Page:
Tag Archives: Tornado

Severe Weather Preparedness


Severe weather can happen at any time and it usually doesn’t check  with you first to make sure its coming at a convenient time. Therefore, it is beneficial to remind you of how important it is to have an emergency plan in place before disaster strikes.

If you have never thought about creating an emergency plan, a great place to start is www.ready.gov. This website will help you create a plan, and build and maintain a kit to prepare yourself for your greatest disaster risks.

Otherwise, I recently discovered an excellent blog, A Bowl Full of Lemons. The blog’s author, Toni Hammersly, wrote a blog series on Emergency Preparedness that goes step by step on how to prepare for an emergency and what to include in your emergency kit.

One item Toni says to include in your emergency kit is an Emergency Preparedness Binder. This binder will include photocopies, or better yet the originals, of all your important information. Possible documents to include are:

  • Birth Certificate
  • Marriage Certificate
  • Drivers License
  • Social Security Card
  • DD 214 (Military Record)
  • Advanced Medical Directive
  • Power of Attorney
  • Baptism Records
  • Life Insurance Policy
  • Home Insurance Policy
  • Insurance Cards
  • Will or Trust
  • Deeds and Titles
  • Credit Cards (both sides)


TIP: If you use photocopies, specify where original documents came from (Example: Marriage Certificate came from Allegan County Courthouse).

Also, save a copy of all  documents included in the binder on a zip drive or saved 'in the cloud', such as with Dropbox.com.  Store your emergency binder in a water and fire proof safe that can be bolted down to the floor, such as this safe.


Other important information to include in your Emergency Preparedness Binder include:

  • Information about your family’s health records (especially those with special needs)
  • A family emergency plan
  • Insurance policies and phone numbers
  • Emergency phone numbers (Fire department, Gas, Electric Company, Police, Poison Control, etc)
  • Family phone numbers (closest relatives, neighbors, baby sitters, etc).


Toni encourages readers to start setting aside cash for your emergency fund. A smart plan is to save $2 per family member, per paycheck. Combine bills and coins, because in the event of a major disaster, electricity will most likely be out and credit cards wont work.


If you are feeling a little overwhelmed with everything that should go into your emergency binder, check out Toni’s blog, www.abowlfulloflemons.net. I encourage you to read through the eight week blog series about Emergency Preparedness and start creating your emergency plan. To help you get started, she sells an E-Book ($10) including the entire 8 week blog series, and Emergency Binder printables.


The E-Book includes:

  • Checklist for setting up your storage area
  • Food & Water Storage Guide
  • 72 Hour Kit Checklist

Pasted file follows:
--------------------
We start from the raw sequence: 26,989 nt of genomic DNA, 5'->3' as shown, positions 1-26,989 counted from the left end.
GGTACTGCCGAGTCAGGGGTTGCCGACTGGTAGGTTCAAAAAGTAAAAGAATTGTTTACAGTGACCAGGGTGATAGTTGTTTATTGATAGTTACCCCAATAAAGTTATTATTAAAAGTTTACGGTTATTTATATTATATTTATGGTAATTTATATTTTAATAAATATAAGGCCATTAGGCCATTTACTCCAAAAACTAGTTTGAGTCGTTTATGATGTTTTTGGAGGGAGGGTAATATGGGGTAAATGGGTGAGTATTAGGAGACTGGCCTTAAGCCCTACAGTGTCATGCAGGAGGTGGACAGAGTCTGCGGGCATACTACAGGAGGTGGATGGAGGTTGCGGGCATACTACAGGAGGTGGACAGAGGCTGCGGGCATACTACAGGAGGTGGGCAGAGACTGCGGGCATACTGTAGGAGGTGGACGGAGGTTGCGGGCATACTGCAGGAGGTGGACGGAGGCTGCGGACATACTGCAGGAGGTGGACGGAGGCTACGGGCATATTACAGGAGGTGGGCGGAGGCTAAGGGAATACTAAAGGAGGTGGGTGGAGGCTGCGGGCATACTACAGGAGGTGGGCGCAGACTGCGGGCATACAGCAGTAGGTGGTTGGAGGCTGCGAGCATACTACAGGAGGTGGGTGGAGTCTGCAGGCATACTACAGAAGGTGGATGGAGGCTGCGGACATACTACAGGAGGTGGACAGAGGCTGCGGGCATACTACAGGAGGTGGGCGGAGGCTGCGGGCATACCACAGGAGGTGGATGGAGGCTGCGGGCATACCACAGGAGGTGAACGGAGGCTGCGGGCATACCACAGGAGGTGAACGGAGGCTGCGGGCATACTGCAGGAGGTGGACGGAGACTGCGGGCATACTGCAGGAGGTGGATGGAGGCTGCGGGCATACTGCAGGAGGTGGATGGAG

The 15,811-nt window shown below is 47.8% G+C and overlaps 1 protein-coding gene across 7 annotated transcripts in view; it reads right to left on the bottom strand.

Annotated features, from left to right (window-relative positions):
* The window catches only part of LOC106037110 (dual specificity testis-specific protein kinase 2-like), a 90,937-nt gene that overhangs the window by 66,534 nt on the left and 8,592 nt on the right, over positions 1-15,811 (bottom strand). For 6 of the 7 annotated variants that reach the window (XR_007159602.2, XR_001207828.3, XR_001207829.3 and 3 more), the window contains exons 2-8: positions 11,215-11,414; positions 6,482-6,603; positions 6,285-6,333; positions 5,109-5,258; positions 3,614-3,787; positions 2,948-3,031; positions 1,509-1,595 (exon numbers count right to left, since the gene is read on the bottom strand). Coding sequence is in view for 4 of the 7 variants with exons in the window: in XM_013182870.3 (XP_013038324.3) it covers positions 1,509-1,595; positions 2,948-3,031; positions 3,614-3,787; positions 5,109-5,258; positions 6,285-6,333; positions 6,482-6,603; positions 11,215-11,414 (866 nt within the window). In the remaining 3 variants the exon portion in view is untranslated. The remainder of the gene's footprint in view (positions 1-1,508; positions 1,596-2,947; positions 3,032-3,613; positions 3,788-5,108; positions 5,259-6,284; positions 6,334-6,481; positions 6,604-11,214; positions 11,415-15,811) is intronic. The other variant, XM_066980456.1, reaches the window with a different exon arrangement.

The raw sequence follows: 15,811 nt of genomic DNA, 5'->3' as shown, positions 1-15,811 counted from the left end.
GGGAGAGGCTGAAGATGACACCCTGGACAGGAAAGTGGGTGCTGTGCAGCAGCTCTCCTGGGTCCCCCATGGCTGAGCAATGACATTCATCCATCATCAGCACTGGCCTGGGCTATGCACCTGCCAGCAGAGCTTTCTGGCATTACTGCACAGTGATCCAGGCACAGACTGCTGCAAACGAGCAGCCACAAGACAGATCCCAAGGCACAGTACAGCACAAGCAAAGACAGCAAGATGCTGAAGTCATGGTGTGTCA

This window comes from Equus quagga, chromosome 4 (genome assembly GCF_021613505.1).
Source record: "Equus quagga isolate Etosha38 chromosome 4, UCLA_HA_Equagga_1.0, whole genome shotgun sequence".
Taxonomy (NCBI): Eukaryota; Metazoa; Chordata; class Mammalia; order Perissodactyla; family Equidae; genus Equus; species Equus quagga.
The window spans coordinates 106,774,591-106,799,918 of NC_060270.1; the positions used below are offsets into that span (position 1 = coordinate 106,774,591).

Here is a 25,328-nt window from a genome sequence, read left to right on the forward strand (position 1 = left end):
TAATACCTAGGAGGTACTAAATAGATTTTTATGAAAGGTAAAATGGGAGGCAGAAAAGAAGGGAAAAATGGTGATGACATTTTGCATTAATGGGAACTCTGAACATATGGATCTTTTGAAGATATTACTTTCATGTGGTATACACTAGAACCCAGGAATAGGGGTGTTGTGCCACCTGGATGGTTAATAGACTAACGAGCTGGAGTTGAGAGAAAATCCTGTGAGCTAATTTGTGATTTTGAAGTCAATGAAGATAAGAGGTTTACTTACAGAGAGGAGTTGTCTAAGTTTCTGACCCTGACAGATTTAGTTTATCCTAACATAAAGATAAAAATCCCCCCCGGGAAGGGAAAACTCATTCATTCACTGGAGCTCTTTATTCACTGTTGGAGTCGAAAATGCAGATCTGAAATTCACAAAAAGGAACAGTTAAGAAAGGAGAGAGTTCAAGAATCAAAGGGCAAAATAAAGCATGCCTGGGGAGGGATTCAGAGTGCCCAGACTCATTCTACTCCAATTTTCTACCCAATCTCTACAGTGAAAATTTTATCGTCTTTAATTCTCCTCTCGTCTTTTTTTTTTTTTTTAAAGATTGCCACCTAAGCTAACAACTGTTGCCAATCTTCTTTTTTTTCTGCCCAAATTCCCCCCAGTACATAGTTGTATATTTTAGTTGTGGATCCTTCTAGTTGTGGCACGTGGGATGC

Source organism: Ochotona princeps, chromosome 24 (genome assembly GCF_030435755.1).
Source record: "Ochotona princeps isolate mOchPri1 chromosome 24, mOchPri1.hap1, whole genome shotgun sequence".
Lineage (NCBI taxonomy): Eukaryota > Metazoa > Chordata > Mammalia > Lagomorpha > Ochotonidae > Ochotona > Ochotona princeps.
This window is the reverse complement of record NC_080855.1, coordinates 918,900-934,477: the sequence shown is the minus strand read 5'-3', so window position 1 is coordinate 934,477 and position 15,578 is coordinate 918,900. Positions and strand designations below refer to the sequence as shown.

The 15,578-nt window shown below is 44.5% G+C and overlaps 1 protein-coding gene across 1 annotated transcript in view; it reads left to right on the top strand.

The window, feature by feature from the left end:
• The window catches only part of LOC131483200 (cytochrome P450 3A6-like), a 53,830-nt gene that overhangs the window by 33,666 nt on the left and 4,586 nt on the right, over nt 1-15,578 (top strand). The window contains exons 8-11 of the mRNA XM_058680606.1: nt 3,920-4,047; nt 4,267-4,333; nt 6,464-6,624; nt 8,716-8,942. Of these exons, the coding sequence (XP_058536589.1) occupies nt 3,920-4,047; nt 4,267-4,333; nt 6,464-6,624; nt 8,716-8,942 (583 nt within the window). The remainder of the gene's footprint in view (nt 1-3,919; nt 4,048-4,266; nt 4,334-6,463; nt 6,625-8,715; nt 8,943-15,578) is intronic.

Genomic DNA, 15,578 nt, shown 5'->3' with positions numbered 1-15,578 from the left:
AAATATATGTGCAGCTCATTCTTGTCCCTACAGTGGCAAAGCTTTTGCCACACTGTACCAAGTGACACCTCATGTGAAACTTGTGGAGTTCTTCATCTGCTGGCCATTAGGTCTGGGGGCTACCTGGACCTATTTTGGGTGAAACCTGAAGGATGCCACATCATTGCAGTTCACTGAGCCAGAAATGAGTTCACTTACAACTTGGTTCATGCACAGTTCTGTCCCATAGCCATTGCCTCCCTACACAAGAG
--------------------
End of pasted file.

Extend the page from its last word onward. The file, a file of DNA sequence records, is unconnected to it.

• First Aid Kit Inventory
  • First Aid Kit Printable
  • Important Documents & Cash Stash Checklist
  • “Grab” in case of emergency list
  • List of personal documents to place in Emergency Binder
  • Family Emergency Plan Printable
  • Insurance Policies Printable
  • Family Health Information Printable
  • Emergency Numbers Printable
  • Important Numbers Printable
  • Supplies Tips
  • EmergencySupplies Checklist
  • Faraday Cage Directions
  • Hygiene & Pet Kit Sheet
  • Hygiene List
  • Pet Kit Checklist
  • Comfort Kit Checklist
  • Fun Kit Checklist
  • and more!


Don’t forget to include a copy of your home inventory list! This can be written or via photos or video.

Fairdale, IL Tornado

View this aftermath photo from a tornado that struck the town of Fairview, IL on April 9, 2015. Put yourself in that situation. Think about how difficult it would be to sift through the debris to locate all of your important documents and to communicate to your insurance agent all that you own for your claim settlement. Hmmm…make your life easier in preparation for any loss and complete a home inventory.


*NOTE: Reno Agency is in no way affiliated with A Bowl Full of Lemons nor do we receive any compensation for sales of their E-Book. We just feel they are a great resource to share with our readers.

 Photo of Amber Whitman

About the Author: Amber Whitman is the marketing consultant for the Reno Agency.


Reducing Tornado Damage


It’s that time of the year again…when the risk of a tornado increases. Many in West Michigan experienced damaging storms this past weekend with sustained winds rivaling an EF-0 (75-85 mph). Many thought it had to have been a tornado that ripped through Muskegon and Northern Kent Counties, but it was confirmed to be strong straight line winds by the National Weather Service. Nevertheless, this strong Spring storm produced widespread damage and left about 100,000 without power.


Muskegon Airport April 12, 2014. Photo Credit: Fox 17 News
Muskegon Airport April 12, 2014. Photo Credit: Fox 17 News


About 1,000 tornadoes occur each year in the United States, causing an average of 80 deaths and $1.1 billion in property damage. Tornadoes vary in intensity and the accompanying damage can result in everything from minor repairs to complete destruction. Most tornadoes are relatively weak and therefore primarily damage roofs, windows and trees. While only 2% of tornadoes achieve the most violent and damaging classification (EF5), 25% of tornadoes are powerful enough to cause 67% of the deaths and 90% of the damage. An EF5 tornado can generate maximum wind speeds of greater than 250 mph, which is enough to destroy most buildings and structures in its path. These maximum wind speeds generate forces that are about twice as strong as those generated by the strongest hurricanes.


Watches and Warnings

A tornado watch is a caution indicating a high probability of tornadoes within an area approximately 250 miles long and 120 miles wide.


A tornado warning means that a tornado has been spotted on the ground in your county or is moving toward your county, or that weather radar indicates a high probability of a tornado existing.